Four biomedical engineering students are new members of the University Innovation Fellows (UIF) program, which trains and encourages students to be better leaders and bring new opportunities, creativity, and entrepreneurship to their campuses.
Julie Leonard-Duke, Monali Shah, Fang Shi, and Jason Weis are now a part of this global initiative. Run by Stanford University’s Hasso Plattner Institute of Design, the UIF program “empowers students to become agents of change at their schools,” according to a press release.
The general goal of the Georgia Tech Fellows is to analyze the environment on campus and search for the ways to educate their peers about creativity, design, and innovation. Students at other schools have created student innovation spaces, hosted events to build experience, and even created new courses.
Leonard-Duke, Shah, Shi, and Weis have recognized that Georgia Tech’s programs such as the Inventure Prize and the Create-X program are widely known and utilized, they are largely focused on solving sponsored problems that are set before them. The Fellows know that design-based thinking is extremely important, and want to bring a project-based-learning style class to campus that encourages students to find their own problems.
"We hope to develop a vertically integrated program that can place freshmen students in a specific project that they can continue throughout their years at Tech," Shah (left) said. "This would be similar to an extended version of a Senior Design Capstone project."
It took them a while to get there, though. They’ve already poured many hours of work into coming up with a way to improve life and education at Georgia Tech.
"I think that understanding and going through the design thinking process is something that every engineer should do. We found that Georgia Tech students are really good at solving problems, but not as accustomed to finding their own problems to solve," Weis (left) said.
The first thing that students do as newly appointed Fellows is participate in a six-week online training program that introduces them to design thinking, investigation of the campus ecosystem, and the Lean Methodology, a scientific approach to quickly creating an effective startup.
"Although the training was online, it also involved a lot of work in person because we had to interact with students and faculty here at Tech," Shi said. "It was a great way to learn more about Tech's entrepreneurial landscape and it was a really good experience overall."
After they finish their training, all students accepted into the UIF program in the last year will travel to California for the annual Silicon Valley Meetup. Here, they will meet students from all over the world, as well as confer with industry professionals and leaders from companies such as Google, Microsoft, and Adobe.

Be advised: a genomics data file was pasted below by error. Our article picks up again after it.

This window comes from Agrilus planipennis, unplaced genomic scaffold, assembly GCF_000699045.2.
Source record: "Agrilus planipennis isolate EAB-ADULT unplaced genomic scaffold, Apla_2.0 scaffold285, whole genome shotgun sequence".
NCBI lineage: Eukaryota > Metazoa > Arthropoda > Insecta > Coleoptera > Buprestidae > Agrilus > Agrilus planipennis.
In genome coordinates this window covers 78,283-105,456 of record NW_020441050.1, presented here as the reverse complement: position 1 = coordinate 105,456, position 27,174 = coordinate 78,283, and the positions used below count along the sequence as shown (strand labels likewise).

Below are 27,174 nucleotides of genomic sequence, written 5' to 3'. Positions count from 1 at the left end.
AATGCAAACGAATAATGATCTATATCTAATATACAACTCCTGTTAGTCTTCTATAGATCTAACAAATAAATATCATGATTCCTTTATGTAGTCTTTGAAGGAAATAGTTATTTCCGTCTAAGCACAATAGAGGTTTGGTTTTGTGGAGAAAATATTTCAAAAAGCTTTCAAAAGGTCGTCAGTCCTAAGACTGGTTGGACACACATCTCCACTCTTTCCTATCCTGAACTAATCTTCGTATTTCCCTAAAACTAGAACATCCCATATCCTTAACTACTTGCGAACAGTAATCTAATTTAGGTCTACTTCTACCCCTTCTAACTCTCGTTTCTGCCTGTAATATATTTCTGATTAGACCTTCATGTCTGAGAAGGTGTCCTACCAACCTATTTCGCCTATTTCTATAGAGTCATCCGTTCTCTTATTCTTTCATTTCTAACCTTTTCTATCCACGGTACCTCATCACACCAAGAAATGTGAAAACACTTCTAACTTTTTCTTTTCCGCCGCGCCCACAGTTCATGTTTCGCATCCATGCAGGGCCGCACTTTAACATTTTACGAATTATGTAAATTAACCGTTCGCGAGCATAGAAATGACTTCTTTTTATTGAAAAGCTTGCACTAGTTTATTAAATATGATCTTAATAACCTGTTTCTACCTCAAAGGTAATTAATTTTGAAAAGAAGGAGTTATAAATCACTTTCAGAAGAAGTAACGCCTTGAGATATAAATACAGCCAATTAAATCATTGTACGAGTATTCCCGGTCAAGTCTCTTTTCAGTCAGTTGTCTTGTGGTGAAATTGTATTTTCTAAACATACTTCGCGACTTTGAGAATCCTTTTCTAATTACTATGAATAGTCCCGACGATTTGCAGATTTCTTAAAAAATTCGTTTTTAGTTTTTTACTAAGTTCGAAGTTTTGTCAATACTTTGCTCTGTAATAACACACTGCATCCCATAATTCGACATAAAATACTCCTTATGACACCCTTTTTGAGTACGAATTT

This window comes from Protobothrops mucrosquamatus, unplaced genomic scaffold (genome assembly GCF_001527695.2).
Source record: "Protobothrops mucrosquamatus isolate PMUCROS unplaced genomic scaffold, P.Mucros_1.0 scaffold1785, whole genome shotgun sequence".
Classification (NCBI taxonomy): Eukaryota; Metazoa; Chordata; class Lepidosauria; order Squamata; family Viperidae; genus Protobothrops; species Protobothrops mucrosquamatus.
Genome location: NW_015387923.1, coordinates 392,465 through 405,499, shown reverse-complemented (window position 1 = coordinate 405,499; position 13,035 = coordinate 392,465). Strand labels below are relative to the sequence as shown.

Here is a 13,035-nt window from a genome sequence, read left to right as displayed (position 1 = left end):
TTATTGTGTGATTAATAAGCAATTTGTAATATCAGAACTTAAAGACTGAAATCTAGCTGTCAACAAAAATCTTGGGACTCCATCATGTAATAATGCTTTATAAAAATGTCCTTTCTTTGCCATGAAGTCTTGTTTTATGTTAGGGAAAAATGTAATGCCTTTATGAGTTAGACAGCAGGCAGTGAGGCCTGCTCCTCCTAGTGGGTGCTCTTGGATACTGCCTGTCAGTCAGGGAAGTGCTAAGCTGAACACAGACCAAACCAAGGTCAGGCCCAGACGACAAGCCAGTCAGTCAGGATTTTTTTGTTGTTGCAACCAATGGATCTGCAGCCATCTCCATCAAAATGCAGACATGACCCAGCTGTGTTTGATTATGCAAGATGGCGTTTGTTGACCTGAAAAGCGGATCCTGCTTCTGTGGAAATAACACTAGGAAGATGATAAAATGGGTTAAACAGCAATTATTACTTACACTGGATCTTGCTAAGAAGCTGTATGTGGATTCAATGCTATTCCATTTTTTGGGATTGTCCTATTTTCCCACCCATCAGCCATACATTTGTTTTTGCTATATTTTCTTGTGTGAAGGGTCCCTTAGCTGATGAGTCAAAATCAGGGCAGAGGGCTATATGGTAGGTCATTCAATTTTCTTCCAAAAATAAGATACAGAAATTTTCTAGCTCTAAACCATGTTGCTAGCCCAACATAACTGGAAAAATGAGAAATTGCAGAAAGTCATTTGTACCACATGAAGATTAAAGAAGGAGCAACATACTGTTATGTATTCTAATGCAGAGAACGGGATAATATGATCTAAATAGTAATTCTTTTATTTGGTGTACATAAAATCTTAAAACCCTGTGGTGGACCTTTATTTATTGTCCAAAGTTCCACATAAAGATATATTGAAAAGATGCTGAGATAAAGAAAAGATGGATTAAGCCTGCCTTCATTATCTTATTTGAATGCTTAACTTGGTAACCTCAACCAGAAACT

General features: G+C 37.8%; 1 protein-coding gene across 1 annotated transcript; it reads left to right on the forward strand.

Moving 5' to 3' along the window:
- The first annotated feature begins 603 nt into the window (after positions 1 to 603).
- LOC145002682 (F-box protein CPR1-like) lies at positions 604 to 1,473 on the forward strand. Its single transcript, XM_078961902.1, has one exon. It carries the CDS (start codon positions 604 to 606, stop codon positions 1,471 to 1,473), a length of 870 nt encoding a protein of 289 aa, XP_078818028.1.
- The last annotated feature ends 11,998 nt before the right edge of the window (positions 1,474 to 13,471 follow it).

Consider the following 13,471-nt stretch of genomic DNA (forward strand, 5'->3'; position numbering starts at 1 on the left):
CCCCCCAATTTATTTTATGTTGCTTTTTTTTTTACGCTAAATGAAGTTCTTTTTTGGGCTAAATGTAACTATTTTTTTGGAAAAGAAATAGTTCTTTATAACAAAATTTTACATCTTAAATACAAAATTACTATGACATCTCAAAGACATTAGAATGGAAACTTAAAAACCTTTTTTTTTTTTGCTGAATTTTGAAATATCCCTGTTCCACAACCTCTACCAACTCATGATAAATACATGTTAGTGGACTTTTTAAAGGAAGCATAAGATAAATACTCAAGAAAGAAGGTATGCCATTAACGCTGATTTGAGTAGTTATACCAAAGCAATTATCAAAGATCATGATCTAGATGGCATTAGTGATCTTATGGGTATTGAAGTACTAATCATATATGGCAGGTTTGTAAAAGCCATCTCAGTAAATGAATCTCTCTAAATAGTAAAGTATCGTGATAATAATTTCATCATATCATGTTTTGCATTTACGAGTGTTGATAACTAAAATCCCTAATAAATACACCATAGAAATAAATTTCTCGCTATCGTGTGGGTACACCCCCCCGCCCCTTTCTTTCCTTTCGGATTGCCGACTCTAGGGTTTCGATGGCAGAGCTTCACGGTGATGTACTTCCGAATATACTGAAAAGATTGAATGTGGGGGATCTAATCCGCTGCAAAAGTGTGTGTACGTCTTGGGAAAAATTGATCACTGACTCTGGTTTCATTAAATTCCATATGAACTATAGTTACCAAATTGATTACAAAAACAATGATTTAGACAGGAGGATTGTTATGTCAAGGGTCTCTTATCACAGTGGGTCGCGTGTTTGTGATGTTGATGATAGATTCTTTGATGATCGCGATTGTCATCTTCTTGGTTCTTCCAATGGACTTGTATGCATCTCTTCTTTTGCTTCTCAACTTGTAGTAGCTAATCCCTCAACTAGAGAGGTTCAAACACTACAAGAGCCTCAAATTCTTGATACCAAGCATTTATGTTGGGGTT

The four Fellows at Georgia Tech compose what the program calls a “Leadership Circle,” and they were paired with Joseph Le Doux, an associate professor in the Coulter Department of Biomedical Engineering.
The students and Le Doux came together through happy circumstance; he mentioned the opportunity to apply for UIF during a workshop he held last semester called “Create the Next in BME,” which was intended to generate ideas about the future of BME education.
“Four students requested to be involved and the rest is history!” Le Doux said.
He thinks that the students have some bright ideas to implement in the BME department, which he will be in the perfect position to help pilot as associate chair for undergraduate learning and experience.
“Ultimately, of course, they will want to propose changes that will impact all students at Tech, not just BMEs,” Le Doux said. “They are excited to bring some of those ideas to life.”
Last year, Georgia Tech became part of the KEEN Network, a collaboration of hundreds of undergraduate engineering programs that works to cultivate an entrepreneurial mindset in students and faculty. It is through this program that Georgia Tech’s four students will receive funding to travel to the Silicon Valley Meetup and begin to implement their ideas.
"We are still working on finalizing some of the details right now, but hopefully we build a class that connects Georgia Tech, the city of Atlanta, and the design thinking process so that Tech students will graduate as more holistic engineers, better prepared to start their careers or enter graduate school," said Weis.
Twice a year, UIF selects members to join its ranks of what is now around a thousand students. This spring, 224 students were named Fellows, and they come from 58 institutions in seven different countries.
In addition to the meetup, members of UIF are provided with mentors, a network of peers, and regular conferences. They collaborate with their faculty members throughout the year and meet often with deans, advisors, and other higher-ups in their own school’s administration in order to get things started.
By Polly Ouellette